Human Resources Online is heading to Bangkok with the Accelerate HR conference on November 26-27.
HR leaders from Agoda, DKSH, Fonterra, FWD, Kasikornbank, Minor Food, Nissan Motor and more have already confirmed to speak.
Bring your team for additional group discounts.
The willingness to go the extra mile is a quality admired in all walks of life. When the boss gives you a task, the right thing to do is try hard to achieve excellence and never question whether the job falls within the position description.
However, when it comes to going the extra mile at work, how far is too far? Is helping the boss do his homework or walking his dog really a great way to show you’re a high flyer?
A post shared on Heawork revealed the worst errands employees have been assigned to run for the boss.
Making employees run personal errands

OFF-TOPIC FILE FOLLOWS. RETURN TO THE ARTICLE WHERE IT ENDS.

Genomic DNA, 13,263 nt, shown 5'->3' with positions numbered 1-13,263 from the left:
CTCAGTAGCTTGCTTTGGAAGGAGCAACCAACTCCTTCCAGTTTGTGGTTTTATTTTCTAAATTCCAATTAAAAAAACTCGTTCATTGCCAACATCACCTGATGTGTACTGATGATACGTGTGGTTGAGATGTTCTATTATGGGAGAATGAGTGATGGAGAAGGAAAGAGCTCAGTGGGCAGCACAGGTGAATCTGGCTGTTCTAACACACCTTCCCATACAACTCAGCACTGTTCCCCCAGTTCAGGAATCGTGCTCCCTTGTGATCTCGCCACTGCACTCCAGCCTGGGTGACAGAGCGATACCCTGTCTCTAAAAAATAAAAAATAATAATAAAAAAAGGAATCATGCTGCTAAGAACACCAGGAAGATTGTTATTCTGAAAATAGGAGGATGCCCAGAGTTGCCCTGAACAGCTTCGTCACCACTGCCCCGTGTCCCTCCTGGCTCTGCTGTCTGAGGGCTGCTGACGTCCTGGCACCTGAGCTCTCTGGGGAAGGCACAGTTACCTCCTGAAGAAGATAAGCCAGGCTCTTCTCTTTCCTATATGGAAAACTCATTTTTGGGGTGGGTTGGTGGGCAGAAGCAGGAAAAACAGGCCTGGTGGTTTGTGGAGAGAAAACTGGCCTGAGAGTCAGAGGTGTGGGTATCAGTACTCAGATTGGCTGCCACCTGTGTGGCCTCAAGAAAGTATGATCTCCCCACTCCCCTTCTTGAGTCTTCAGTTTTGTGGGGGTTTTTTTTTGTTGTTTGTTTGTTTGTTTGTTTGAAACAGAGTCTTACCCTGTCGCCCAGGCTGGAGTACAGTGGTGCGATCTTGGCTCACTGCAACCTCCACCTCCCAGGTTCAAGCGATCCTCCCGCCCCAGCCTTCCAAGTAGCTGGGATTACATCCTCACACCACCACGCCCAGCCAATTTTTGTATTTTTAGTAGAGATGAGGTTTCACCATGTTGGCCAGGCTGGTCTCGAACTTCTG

1. The boss forgot his wallet and requested employees to bring it to him after he had left the office for lunch.
2. Get employees to deliver lunch.
3. Get employees to post personal mail.
Make all employees their personal assistant
1. Get employees to book a table at restaurants regardless of whether it is a personal or work-related occasion.
2. Get employees to help out with their children’s school assignments
The final two complaints are directed at expatriate bosses, but they have nothing to do with cultural difference. Rather it is because expatriates tend to go on long trips back home. So when they are away, some bosses have requested employees to go to their home to feed the fish or to walk their dogs. There are also bosses who asked employees to fix their broken electrical appliances.
Personally, I have heard stories about a senior staff member in the police force getting his subordinates to write academic papers for him on for the master’s programme he is taking. Believe it or not, the subordinates were thrilled with the opportunity because they saw it as a chance to get ahead. Talk about a shoe-shining culture…
Please share with us on social media cases of how your boss has mixed business with personal matters.